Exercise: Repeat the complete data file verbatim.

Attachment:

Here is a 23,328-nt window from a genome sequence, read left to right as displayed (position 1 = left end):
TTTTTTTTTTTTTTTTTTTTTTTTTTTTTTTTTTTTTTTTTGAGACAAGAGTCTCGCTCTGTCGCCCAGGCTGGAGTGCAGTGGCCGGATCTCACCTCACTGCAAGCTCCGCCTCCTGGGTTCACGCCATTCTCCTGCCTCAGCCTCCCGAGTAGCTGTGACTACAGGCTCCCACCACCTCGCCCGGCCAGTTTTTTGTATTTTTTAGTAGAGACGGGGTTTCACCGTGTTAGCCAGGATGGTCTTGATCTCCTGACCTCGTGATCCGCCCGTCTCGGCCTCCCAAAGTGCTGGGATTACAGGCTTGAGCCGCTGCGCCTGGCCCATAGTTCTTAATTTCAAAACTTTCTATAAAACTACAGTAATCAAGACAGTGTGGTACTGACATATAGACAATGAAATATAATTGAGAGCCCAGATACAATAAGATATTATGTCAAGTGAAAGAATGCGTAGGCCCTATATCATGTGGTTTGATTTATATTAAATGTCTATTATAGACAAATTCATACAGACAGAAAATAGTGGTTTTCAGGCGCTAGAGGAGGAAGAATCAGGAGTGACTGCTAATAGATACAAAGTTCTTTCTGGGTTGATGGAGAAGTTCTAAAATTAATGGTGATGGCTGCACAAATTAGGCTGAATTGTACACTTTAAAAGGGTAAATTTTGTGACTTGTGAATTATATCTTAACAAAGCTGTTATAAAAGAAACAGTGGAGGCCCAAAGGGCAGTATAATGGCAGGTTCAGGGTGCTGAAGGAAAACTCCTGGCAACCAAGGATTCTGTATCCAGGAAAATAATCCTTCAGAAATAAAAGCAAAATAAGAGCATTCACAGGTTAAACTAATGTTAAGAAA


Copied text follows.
Here is a 23,328-nt window from a genome sequence, read left to right as displayed (position 1 = left end):
TTTTTTTTTTTTTTTTTTTTTTTTTTTTTTTTTTTTTTTTTGAGACAAGAGTCTCGCTCTGTCGCCCAGGCTGGAGTGCAGTGGCCGGATCTCACCTCACTGCAAGCTCCGCCTCCTGGGTTCACGCCATTCTCCTGCCTCAGCCTCCCGAGTAGCTGTGACTACAGGCTCCCACCACCTCGCCCGGCCAGTTTTTTGTATTTTTTAGTAGAGACGGGGTTTCACCGTGTTAGCCAGGATGGTCTTGATCTCCTGACCTCGTGATCCGCCCGTCTCGGCCTCCCAAAGTGCTGGGATTACAGGCTTGAGCCGCTGCGCCTGGCCCATAGTTCTTAATTTCAAAACTTTCTATAAAACTACAGTAATCAAGACAGTGTGGTACTGACATATAGACAATGAAATATAATTGAGAGCCCAGATACAATAAGATATTATGTCAAGTGAAAGAATGCGTAGGCCCTATATCATGTGGTTTGATTTATATTAAATGTCTATTATAGACAAATTCATACAGACAGAAAATAGTGGTTTTCAGGCGCTAGAGGAGGAAGAATCAGGAGTGACTGCTAATAGATACAAAGTTCTTTCTGGGTTGATGGAGAAGTTCTAAAATTAATGGTGATGGCTGCACAAATTAGGCTGAATTGTACACTTTAAAAGGGTAAATTTTGTGACTTGTGAATTATATCTTAACAAAGCTGTTATAAAAGAAACAGTGGAGGCCCAAAGGGCAGTATAATGGCAGGTTCAGGGTGCTGAAGGAAAACTCCTGGCAACCAAGGATTCTGTATCCAGGAAAATAATCCTTCAGAAATAAAAGCAAAATAAGAGCATTCACAGGTTAAACTAATGTTAAGAAA